The second part of a position: Purpose


Paper #6 | The second part of a position: Purpose

The most successful brands don’t just know where they compete, they define why they exist. This is vital because it gives the brand a bigger mission, a purpose that’s shared by all its people. It also allows the brand to build a deeper connection with customers beyond the functional elements of their offer. Purpose is the second part of how we define positions.

The power of finding your purpose
Purpose has become a buzz word, and is often incorrectly taken to mean “having a social purpose”. Its origins and original meaning can be traced back over 50 years to Chester Barnard. In his 1968 book, he states that one of the essential functions of the executive is “to formulate and design purpose”. Ever since then study after study of high-performing companies has found it to be a central component of their success.

One such example is the University of Michigan who wanted to solicit donations from alumni so employed call centre workers. The work was repetitive and boring, meaning the rejection rate stood at 93%. In an effort to improve their success, the University enlisted the help of organisational psychologist Adam Grant. He set about tracking down former students to share stories of the difference that the University had made to their lives. This gave the workers an understanding of why their work was important and had a dramatic affect. Over the next month, time spent calling increased by 142% and weekly revenues rose by 172%.


Finding your purpose
In Paper 3 we highlighted the trap of creating a lofty purpose that isn’t rooted in what the brand does. To avoid this purpose needs to be extrapolated from the offer and audience. Brands must seek to understand the passion inside that drives them to deliver their product or service. Often this comes from the vision of the founders. Then they must understand the desire outside of their audience. This could be an unmet need or a frustration with competitors. Purpose is found at the intersection of the passion inside and desire outside – this is the reason the brand exists.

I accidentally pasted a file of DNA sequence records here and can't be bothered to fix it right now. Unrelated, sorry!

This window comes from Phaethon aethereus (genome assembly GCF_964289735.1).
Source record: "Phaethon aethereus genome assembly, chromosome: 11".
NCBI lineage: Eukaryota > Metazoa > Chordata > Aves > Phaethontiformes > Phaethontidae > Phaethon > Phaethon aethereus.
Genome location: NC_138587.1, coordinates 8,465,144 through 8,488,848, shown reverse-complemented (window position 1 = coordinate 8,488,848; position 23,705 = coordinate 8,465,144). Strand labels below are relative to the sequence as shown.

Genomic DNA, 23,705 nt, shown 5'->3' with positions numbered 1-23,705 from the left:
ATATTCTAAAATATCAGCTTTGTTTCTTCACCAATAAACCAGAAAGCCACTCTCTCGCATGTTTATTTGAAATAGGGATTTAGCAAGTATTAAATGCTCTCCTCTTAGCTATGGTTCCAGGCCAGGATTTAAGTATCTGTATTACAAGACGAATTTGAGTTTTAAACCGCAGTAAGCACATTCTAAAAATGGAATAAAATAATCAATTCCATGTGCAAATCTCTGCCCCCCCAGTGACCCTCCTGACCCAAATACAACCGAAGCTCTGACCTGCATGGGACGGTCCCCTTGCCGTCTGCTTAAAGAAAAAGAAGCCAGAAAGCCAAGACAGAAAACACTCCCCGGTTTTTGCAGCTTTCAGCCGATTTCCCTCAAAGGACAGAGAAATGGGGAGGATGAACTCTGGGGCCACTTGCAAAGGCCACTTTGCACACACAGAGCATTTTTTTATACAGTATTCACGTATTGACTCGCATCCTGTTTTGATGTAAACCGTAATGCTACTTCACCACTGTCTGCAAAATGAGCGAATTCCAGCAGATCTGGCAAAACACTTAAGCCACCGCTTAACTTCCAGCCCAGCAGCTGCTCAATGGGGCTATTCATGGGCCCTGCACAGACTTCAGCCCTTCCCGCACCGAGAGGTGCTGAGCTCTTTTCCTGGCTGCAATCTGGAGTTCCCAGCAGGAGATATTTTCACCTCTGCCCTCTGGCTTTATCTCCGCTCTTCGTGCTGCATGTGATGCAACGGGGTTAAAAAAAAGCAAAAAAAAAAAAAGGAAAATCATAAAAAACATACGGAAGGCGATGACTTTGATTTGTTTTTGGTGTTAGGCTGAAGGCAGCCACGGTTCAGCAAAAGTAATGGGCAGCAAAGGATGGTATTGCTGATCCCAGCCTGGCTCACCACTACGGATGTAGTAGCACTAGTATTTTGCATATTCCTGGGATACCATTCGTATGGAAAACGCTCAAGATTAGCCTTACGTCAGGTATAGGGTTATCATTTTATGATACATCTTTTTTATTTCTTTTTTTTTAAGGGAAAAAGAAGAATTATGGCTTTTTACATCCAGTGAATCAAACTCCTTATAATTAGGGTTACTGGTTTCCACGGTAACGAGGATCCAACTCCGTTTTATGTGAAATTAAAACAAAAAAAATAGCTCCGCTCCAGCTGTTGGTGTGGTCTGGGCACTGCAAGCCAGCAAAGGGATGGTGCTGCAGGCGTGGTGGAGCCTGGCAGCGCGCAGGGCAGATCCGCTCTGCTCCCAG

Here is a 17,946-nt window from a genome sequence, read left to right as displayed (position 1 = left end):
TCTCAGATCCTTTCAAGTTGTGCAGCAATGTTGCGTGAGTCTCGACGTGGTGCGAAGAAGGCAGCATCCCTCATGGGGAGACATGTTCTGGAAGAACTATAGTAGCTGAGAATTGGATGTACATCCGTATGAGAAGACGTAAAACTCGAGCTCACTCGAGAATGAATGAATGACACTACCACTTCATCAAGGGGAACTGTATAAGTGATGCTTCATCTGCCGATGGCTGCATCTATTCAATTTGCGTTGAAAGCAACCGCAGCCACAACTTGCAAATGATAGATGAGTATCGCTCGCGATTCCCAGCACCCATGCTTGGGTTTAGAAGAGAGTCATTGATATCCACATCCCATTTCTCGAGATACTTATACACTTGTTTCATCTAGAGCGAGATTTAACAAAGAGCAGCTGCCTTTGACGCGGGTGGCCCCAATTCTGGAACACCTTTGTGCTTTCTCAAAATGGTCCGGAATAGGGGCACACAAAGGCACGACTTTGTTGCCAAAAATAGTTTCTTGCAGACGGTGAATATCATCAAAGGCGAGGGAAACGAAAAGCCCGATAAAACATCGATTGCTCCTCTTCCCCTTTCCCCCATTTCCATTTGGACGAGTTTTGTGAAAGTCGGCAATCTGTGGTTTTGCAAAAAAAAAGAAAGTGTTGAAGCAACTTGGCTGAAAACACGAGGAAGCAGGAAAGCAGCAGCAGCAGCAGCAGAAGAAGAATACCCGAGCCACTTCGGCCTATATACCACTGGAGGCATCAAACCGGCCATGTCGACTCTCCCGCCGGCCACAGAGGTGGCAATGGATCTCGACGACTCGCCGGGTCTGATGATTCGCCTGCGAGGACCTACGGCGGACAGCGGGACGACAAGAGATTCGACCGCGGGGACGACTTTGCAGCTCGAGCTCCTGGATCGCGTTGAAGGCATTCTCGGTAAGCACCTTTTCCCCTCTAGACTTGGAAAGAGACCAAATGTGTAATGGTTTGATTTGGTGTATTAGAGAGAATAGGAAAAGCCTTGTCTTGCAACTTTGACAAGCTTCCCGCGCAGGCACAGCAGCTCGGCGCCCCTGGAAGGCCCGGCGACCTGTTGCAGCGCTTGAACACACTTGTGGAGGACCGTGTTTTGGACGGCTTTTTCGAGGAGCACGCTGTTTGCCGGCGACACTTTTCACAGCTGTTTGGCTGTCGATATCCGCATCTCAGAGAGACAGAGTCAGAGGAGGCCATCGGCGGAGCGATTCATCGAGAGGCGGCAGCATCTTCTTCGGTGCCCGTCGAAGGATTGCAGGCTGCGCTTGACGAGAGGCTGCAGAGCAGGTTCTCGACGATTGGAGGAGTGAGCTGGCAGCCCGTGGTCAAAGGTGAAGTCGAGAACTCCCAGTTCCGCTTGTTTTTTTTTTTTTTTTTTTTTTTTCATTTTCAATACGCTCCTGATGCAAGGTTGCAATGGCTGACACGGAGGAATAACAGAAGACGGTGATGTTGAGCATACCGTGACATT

A good example from our own work is JW Lees. The brewery and pub company was founded in 1828 by retired cotton manufacturer John Lees. Come 2015 the business was being run by William Lees-Jones, who felt that the brand needed to rediscover its vision and enlisted Squad to help. Spending time in the business and talking to staff, we observed that people had started to see the business as a property and pub company. They’d lost sight of its original reason for existing, which was as a brewery. Most other brewery pub companies like JW Lees had sold off their breweries. While the beer in a Fullers or Youngs pub might still bear their name, it is now brewed by one of the international brewing companies. The integration of pub and brewery was something that marked JW Lees out from many of the other pub chains.

Ironically, this was at a time when craft beer was experiencing a resurgence and new breweries were appearing all the time to satisfy the market’s desire for new and interesting beers. There was clearly a desire in the market for traditionally brewed beers rather than soulless mass-produced drinks. Working with the JW Lees board, we defined the purpose of JW Lees as being “to keep the brewery at the heart of the business”.

A word or phrase that becomes your narrative
Ideally the purpose should be boiled down to a single word or phrase. In the case of JW Lees we adopted the phrase “modern traditional brewer”. The word “brewer” reflected that first and foremost this is what they are. The words “modern traditional” were added to reflect that while JW Lees is as progressive as the new craft brewers, they also have a long heritage that they stay true to. Here are some examples of how a purpose can be distilled into a phrase for other famous brands:

  • Ben and Jerry’s - joy for the belly and soul
  • Disney - the magic of childhood
  • Nike – everybody can be an athlete

Defining the brand’s purpose plays a key role in building the brand because it provides the narrative that runs through everything the brand says and does. This is important because a purpose is not a vision. A vision is some desired future goal or end game. Purpose on the other hand is a strategy for how the brand will achieve its goals. In this way it acts as a filter and guide, informing every word and deed of the brand.

Coming next
Next in this series of Position Project Papers we’ll be talking about pillars. These play a crucial role in expanding upon the purpose and providing direction for the behaviours and communications of the brand. If you can’t wait to start thinking about your own position, then our Position Power Tools are the ideal place to start – particularly our Calculator, which is a free self-assessment tool to measure the power of a brand’s position and assess its strengths and weaknesses. Available here.

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